In the investment world, individual investments are categorized together into broad classes of similar assets. Some examples of these include familiar categories like stocks, bonds, and real estate. While all investments respond to overall market conditions, they also have interdependent relationships with each other. Here’s what you need to know about the relationships between common asset classes.
In investing, there are four key markets that are the most important. These markets are grouped into pairs that have a push-pull relationship with each other. The balance of these markets changes in response to various economic factors, such as and interest rates. Below, you’ll find descriptions of these pair relationships and how they are affected by general economic conditions.
Stocks and Bonds
The first relationship among asset classes you should understand is the one between stocks and bonds. These are the two main asset classes that compete for investors’ capital, meaning that there is a fairly strong inverse relationship between them. Bonds tend to retreat as stocks rise due to the fact that they offer much lower rates of return.
The balance between these asset classes typically shifts toward stocks during periods of economic growth. When stocks fall, bonds tend to rise as investors seek safer havens for their money. Inflation also tends to work against bonds since a drop in purchasing power can quickly erode their fixed yield rates.
There is, however, some nuance to how this relationship works. Safe dividend stocks, for example, are more likely to move with bonds than against them. This is because their predictable yields make them more like bonds than growth stocks. Falling bond yields can also drive the prices of older bonds that still pay higher rates up, creating a separate, internal push-pull relationship within the asset class. Bond prices falling due to increases in interest rates can also signal a stock retreat as higher interest rates raise the cost to companies of borrowing money for capital investment.
Commodities and Currency
Like stocks and bonds, there is a generally inverse relationship between commodity prices and the strength of the dollar. When the dollar strengthens, its purchasing power rises, and commodities can be purchased for fewer dollars. Likewise, a weak dollar tends to indicate higher commodity prices. High inflation can have a profound impact on this relationship, since it . During inflation spikes, commodity prices can rise significantly.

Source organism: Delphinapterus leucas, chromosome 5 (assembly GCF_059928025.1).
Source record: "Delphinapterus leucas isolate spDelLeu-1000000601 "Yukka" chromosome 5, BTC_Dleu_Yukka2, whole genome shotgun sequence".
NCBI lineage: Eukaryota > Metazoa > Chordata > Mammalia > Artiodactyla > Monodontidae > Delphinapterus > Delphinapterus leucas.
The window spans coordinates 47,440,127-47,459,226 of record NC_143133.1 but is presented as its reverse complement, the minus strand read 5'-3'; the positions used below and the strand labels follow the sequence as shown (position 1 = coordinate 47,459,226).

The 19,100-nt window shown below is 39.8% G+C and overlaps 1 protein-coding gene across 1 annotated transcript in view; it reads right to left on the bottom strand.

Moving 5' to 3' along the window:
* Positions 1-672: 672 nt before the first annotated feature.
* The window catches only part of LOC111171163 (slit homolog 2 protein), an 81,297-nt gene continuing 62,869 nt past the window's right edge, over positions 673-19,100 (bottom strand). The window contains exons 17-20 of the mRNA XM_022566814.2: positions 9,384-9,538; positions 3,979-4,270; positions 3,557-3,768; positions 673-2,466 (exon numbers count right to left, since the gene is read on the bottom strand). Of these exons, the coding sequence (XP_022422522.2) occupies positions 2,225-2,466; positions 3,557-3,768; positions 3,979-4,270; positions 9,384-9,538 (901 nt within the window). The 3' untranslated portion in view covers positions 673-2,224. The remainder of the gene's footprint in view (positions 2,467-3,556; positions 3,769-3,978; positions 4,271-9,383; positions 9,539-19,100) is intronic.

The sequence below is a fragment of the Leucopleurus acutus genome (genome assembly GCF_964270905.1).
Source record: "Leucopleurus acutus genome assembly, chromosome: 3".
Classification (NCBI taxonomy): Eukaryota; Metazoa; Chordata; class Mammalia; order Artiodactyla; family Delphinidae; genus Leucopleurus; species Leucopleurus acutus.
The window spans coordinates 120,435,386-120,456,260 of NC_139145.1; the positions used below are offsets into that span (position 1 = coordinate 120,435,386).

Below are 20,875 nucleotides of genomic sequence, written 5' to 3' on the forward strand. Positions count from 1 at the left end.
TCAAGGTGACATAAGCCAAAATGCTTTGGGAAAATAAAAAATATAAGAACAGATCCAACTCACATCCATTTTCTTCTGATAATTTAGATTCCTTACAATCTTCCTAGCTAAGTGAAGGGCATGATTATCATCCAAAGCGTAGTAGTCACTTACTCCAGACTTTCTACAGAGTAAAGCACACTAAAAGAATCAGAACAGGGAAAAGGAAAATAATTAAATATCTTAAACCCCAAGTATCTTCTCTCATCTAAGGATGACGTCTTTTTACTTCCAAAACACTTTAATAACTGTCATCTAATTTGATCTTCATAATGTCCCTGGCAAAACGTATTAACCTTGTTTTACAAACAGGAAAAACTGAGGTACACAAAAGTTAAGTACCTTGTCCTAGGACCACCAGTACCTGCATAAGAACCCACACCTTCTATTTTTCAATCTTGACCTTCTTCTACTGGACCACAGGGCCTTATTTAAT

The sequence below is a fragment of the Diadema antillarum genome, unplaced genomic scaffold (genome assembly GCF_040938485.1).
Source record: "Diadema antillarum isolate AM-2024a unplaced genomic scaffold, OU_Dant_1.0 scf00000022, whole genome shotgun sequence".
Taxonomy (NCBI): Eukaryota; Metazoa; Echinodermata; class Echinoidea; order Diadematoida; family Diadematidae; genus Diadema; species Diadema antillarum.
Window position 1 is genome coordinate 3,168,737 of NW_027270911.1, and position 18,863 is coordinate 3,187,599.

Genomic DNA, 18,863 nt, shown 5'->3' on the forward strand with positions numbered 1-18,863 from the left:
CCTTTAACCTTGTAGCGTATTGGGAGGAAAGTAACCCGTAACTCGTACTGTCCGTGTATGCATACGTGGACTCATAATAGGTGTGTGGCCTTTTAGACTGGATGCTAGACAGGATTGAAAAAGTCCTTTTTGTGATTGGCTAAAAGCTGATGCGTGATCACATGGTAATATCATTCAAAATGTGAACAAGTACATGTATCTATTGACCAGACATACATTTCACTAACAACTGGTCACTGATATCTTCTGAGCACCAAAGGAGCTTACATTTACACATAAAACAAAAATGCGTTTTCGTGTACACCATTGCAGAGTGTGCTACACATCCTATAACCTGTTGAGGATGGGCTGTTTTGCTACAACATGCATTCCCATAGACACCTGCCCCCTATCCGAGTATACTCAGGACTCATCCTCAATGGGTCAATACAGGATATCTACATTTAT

While all currencies have some relationship to commodity prices, the dollar is the most important for investors to understand. This is because the dollar’s stability makes it the default reserve currency of the global economy. As a result, many commodities are purchased using US dollars.
In addition to the four primary markets, there are many other classes of assets that respond to changes in the overall economy. Two of the most important of these classes are real estate and precious metals.
Real estate prices are inversely related to interest rates and tend to be correlated to inflation. When interest rates are low, more buyers are likely to originate new mortgages. Assuming the housing supply doesn’t rise at the same speed as new demand, the price of real estate will rise. This increase in housing costs can contribute to inflation throughout the economy.
The value of real estate for an investor is the fact that it is a generally safe investment. While values may go down temporarily, the limited supply of land tends to support stable real estate prices. Unlike a publicly traded company or bond-issuing entity, a piece of real estate can’t vanish in default during times of economic turmoil.
Like real estate, precious metals are physical stores of value that investors can rely on in difficult times. Precious metals are largely unaffected by inflation, making them a preferred investment during periods when inflation is running high. Unfortunately, precious metals offer little in terms of returns. As a result, most investors view these metals more as a hedge than as a growth investment.
Overall, the inverse relationship between many of these asset classes means that when certain ones go down, the others could go up under specific conditions. A that contains a mix of asset classes can help you leverage this relationship. Basically, it allows you to minimize the risk of being impacted if any one asset class drops in performance, as you are also invested in other asset classes that can perform in the opposite direction.
Only highly skilled experts should make active investing their primary strategy, since passive, diversified strategies (such as the balanced plan mentioned above) tend to perform better for the ordinary investor over time. It also helps minimize investment stress and , as you remain invested across different asset classes without worrying about buying and selling as you go. Sign up with SmartWealth for a diversified, global, passive investing plan that will help your money work for you in all types of market conditions, while balancing your investment risk and peace of mind.